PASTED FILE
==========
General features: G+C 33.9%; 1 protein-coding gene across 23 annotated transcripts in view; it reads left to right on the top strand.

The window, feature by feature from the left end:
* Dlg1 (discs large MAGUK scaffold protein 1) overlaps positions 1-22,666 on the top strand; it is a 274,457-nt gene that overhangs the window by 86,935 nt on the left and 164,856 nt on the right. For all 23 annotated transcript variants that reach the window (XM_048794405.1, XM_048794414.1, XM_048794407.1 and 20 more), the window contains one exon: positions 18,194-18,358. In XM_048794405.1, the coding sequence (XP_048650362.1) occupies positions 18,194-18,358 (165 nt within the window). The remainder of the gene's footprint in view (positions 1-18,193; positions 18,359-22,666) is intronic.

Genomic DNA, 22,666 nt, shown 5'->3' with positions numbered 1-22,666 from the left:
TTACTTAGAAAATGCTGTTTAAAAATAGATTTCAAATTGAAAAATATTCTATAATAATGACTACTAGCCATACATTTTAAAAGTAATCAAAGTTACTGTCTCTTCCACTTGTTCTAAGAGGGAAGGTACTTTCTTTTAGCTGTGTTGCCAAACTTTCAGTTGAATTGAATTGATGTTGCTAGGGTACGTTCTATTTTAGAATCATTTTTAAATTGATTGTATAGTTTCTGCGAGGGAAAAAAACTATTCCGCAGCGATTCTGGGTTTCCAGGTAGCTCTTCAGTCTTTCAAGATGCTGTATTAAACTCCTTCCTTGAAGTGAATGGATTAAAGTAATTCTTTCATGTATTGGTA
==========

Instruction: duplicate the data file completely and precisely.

General features: G+C 33.9%; 1 protein-coding gene across 23 annotated transcripts in view; it reads left to right on the top strand.

The window, feature by feature from the left end:
* Dlg1 (discs large MAGUK scaffold protein 1) overlaps positions 1-22,666 on the top strand; it is a 274,457-nt gene that overhangs the window by 86,935 nt on the left and 164,856 nt on the right. For all 23 annotated transcript variants that reach the window (XM_048794405.1, XM_048794414.1, XM_048794407.1 and 20 more), the window contains one exon: positions 18,194-18,358. In XM_048794405.1, the coding sequence (XP_048650362.1) occupies positions 18,194-18,358 (165 nt within the window). The remainder of the gene's footprint in view (positions 1-18,193; positions 18,359-22,666) is intronic.

Genomic DNA, 22,666 nt, shown 5'->3' with positions numbered 1-22,666 from the left:
TTACTTAGAAAATGCTGTTTAAAAATAGATTTCAAATTGAAAAATATTCTATAATAATGACTACTAGCCATACATTTTAAAAGTAATCAAAGTTACTGTCTCTTCCACTTGTTCTAAGAGGGAAGGTACTTTCTTTTAGCTGTGTTGCCAAACTTTCAGTTGAATTGAATTGATGTTGCTAGGGTACGTTCTATTTTAGAATCATTTTTAAATTGATTGTATAGTTTCTGCGAGGGAAAAAAACTATTCCGCAGCGATTCTGGGTTTCCAGGTAGCTCTTCAGTCTTTCAAGATGCTGTATTAAACTCCTTCCTTGAAGTGAATGGATTAAAGTAATTCTTTCATGTATTGGTA